by Laura Rink
Carmen sat in her car in Archie’s driveway listening to the slow staccato of light rain on the roof, hood, and windshield. When he had first reached out to her about the shame totem pole, she had made a point of addressing him not as Dr. McNair, but as Archie, as a peer, not a superior. She hoped their collaboration would continue and she was taking this good faith measure of coming to him with what she now knew, because he was a member of the museum board and she was not. He held a position of respect and authority, and she did not. She blamed him for that. Fifteen years was a long time to blame someone else for your current life. She had taken the opportunity Archie offered her when he asked her to join him at the museum the other night and now, today, she had taken the initiative to be further involved with the history that was her calling.
What exactly did she want to tell Archie about what had happened earlier today?
When Carmen received Jeff’s texts, she’d been confused. Why would he reach out to her—a lover who had broken it off with him? Why not call 911? Or his wife? Or anybody but her? But then she realized where he was texting from—some part of the sub-basement which also held the shame pole. The pole Archie was so eager to tell her about but claimed he didn’t have access to, that only Lindsay or Catherine had the small key needed for the elevator to descend into the sub-basement.
This was Carmen’s opportunity and she took it. She presented herself to the museum director as the concerned friend, hand-wringing and all. She could barely contain her excitement as they descended in the elevator and she ceased to contain it upon seeing the totem pole, which consumed her attention until, with great effort, she remembered she was here not in her professional capacity but as a concerned friend of Jeff’s. But not concerned enough to initially continue on with the others into the next room. She used the flashlight on her phone to examine the totem pole. Pristine condition just like Archie had said. Her dilemma rose again, her dilemma between sticking with Andrew and working with Archie on the shame pole, a return to her first career, a second chance. But would Archie burn her again?
She glanced at the door propped open with the chair. Jeff had mentioned a skeleton in his text. Could that skeleton be connected to the shame pole? What else might be down here? Depending on how well her continued working relationship with Archie went, this could be her only chance. She also felt a tug of concern for Jeff—what was that all about? You’re human, she told herself, stop being so hard-edged and let yourself feel a little. But historical interest and a little humanity didn’t seem enough to explain her mad dash through the speakeasy literally trampling those women to reach Jeff first. No, to reach that storage room first. She’d wanted to discover something herself but with all these people around, any discovery was mutual. In the end, they all saw the bag of gold coins, some still grasped in Jeff’s hand; they all saw the skeleton. Carmen hid her reckless rush, and a bit of embarrassment, with her dramatic overconcern for Jeff, who seemed a bit delirious. She called 911 and was surprised to learn the police were already on the way. We need an ambulance, Carmen shouted into the phone. She was worried about Catherine’s head injury. While Carmen pretended to fawn over Jeff and Ted kept Catherine still, Lindsay hauled the bag of coins out of the tiny room, her hurt finger at an odd angle, and through the speakeasy, refusing help from Ted, and then she returned before the cops or the medics arrived.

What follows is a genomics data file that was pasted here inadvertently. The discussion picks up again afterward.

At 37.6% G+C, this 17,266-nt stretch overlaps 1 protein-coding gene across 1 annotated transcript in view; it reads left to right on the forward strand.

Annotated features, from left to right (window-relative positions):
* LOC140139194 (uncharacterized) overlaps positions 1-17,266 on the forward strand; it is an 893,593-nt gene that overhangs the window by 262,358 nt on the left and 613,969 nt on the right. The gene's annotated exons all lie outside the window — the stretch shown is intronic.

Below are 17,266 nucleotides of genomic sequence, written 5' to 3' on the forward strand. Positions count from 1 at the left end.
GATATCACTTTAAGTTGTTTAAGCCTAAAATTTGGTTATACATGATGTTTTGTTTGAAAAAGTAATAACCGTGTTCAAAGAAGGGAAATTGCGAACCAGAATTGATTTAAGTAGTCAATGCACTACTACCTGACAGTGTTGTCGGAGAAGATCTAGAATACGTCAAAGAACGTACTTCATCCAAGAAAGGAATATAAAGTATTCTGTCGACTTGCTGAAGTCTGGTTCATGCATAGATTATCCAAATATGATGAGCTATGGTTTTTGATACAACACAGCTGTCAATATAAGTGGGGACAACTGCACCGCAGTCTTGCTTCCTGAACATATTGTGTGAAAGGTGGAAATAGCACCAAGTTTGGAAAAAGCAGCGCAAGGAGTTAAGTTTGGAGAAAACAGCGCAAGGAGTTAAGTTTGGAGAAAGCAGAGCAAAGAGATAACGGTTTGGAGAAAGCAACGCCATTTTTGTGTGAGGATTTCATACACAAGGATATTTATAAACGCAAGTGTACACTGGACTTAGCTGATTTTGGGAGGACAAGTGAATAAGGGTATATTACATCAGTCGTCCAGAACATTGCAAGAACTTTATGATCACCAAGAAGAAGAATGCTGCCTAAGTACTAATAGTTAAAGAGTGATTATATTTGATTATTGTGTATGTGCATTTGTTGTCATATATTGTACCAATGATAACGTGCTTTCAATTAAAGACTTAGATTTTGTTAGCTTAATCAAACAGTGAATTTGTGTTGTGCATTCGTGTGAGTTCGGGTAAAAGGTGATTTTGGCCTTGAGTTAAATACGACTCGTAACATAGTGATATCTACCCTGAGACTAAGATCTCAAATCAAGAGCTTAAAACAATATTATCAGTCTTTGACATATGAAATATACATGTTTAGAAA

Now in her car at Archie’s, Carmen rolled her eyes at herself clinging to Jeff until he was lifted into the ambulance and her lie to Lindsay that she would go to the hospital. What a farce—even if she was still having an affair with Jeff she wouldn’t go to the hospital and risk seeing his wife. No, Carmen had only one plan and it didn’t include Jeff and it didn’t include Andrew either, though she wasn’t thrilled to abandon her cousin completely, though Jeff and Andrew were both board members and bound to be included at some point. Or would they? What was the board’s required quorum to make decisions?
Archie was surprised when Emma opened his study door and let in Carmen. He hadn’t asked her here. Emma peered at him, letting him know she was still on high alert since he pulled that all-nighter at the museum a few days ago. She refused to go upstairs in the evening before him now. Her words still rang in his head, “You’re eighty-three years old!” as if his age corresponded to a particular bedtime.
Archie watched as Carmen, without waiting for him to indicate she should come in, let alone take a seat, crossed the room and planted herself into the second of the two leather easy chairs placed before the fireplace, the stack of wood from his morning fire now reduced to red coals in a bed of white ash. He heard the soft click as Emma shut the door.